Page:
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Poster

3. Differential Tolerance Toward Oxidative Stress Between Immature and Mature Leafy Spurge Leaves - An Evolutionary Mechanism for Survival Under Adverse Environmental Conditions?  R.H. Shimabukuro, B.L. Hoffer, K.A. Biewer and D.G. Davis; U.S. Department of Agriculture, Agricultural Research Service, Biosciences Research Laboratory, Fargo, North Dakota 58105-5674, USA.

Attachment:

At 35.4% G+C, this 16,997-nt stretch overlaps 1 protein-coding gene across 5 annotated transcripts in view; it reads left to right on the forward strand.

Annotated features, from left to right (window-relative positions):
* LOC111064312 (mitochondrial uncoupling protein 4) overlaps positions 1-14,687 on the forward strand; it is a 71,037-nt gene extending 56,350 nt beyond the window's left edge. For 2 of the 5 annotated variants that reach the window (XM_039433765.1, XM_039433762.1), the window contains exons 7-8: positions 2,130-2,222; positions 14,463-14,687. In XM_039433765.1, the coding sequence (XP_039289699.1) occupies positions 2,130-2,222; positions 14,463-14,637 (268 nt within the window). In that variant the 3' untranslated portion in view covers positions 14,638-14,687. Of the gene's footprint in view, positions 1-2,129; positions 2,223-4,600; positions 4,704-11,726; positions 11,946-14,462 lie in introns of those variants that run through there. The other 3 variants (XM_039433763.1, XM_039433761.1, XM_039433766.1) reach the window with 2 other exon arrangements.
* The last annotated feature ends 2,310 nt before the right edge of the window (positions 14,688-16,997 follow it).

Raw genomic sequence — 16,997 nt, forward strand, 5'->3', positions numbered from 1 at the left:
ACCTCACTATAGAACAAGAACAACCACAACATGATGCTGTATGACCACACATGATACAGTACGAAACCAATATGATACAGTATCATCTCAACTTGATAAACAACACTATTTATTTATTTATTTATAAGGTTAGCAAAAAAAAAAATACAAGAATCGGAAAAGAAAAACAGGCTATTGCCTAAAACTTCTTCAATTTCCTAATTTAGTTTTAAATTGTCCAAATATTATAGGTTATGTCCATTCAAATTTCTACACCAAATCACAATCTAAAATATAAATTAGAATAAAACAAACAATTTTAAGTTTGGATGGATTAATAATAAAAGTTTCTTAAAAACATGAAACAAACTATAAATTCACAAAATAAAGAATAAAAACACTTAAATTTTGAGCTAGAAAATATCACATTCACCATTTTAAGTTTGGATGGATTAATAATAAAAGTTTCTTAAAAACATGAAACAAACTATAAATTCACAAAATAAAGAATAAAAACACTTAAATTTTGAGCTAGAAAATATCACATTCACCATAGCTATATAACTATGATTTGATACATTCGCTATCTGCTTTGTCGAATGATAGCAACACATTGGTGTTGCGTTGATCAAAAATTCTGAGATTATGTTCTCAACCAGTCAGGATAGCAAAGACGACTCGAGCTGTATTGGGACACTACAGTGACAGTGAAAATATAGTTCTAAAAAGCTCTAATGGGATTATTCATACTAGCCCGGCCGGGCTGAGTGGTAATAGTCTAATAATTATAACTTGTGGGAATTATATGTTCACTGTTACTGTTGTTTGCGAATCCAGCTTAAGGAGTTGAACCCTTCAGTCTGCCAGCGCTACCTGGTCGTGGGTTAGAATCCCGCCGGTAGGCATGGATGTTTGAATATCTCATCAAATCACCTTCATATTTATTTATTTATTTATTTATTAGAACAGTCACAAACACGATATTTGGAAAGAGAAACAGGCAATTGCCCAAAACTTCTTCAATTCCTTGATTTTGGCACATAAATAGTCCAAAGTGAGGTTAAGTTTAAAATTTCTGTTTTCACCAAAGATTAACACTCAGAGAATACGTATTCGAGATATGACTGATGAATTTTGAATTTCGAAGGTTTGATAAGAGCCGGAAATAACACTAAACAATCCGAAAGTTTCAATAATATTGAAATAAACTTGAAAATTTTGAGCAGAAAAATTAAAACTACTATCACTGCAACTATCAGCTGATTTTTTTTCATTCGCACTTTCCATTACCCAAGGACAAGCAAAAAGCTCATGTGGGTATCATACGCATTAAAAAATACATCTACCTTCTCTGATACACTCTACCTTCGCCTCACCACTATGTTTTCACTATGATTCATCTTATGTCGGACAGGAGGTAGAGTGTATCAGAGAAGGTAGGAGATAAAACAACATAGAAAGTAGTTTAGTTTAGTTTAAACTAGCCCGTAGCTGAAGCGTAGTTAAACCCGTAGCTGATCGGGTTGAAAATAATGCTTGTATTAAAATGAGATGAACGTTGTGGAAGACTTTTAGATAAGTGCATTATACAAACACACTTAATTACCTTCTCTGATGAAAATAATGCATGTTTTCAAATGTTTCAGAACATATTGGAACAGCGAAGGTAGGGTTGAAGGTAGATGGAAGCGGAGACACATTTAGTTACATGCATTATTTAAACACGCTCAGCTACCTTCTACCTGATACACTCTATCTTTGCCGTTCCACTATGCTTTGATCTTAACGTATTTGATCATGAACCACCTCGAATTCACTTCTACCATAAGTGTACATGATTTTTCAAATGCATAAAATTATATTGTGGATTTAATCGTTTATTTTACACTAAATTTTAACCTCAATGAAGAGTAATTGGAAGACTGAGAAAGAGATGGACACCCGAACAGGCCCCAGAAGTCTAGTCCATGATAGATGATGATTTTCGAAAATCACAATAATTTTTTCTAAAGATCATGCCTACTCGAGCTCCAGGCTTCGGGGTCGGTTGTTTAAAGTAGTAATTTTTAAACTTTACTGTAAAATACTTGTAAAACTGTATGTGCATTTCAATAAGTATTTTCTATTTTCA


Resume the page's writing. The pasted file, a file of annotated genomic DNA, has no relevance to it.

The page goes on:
The most effective method for controlling leafy spurge is to kill the crown and root buds or to break bud dormancy and kill the newly emerging shoots. However, crown and root buds did not break dormancy and emerge unless the entire shoot or above ground portion of the plant was excised or killed with 2,4-D. The apical leaves are able to survive severe conditions such as moisture stress, pathogen invasion (mildew), herbicide (diclofop-methyl), etc., whereas more mature leaves were killed rapidly and abscised. The various dissimilar stresses mentioned above are known to have a common lethal mechanism, i.e. the induction of active oxygen species (AOS)(free radicals) to cause rapid cell destruction and death. A consequence of AOS formation is the secondary induction of ethylene which is not the lethal factor. Diclofop-methyl (DM) was used as a physiological probe to induce oxidative stress on leafy spurge. Significant increases in ethylene was induced by DM and 2,4-D over control tissues in mature and immature leafy spurge leaves. However, only mature leaves were killed by DM whereas all leaves were killed by 2,4-D. AVG (aminoethoxyvinyl-glycine) inhibited completely ethylene induction by both 2,4-D and DM. Conversely, vitamin E (tocopherol) inhibited DM induction of ethylene by approximately 50% of control but it had no effect on ethylene induction by 2,4-D. Therefore, the action of the inhibitors on ethylene production indicates that DM induces death of mature tissues by a free radical oxidation mechanism in contrast to 2,4-D which induces ethylene by an alternative mechanism not involving AOS. Tocopherol, an effective scavenger of AOS, protected leafy spurge hypocotyls from damage by culture. It is hypothesized that apical tissues may survive DM in tissue oxidative stress due to more active antioxidation systems than mature tissues and, therefore, prevent root buds from emergence and damage under adverse environmental stress conditions.

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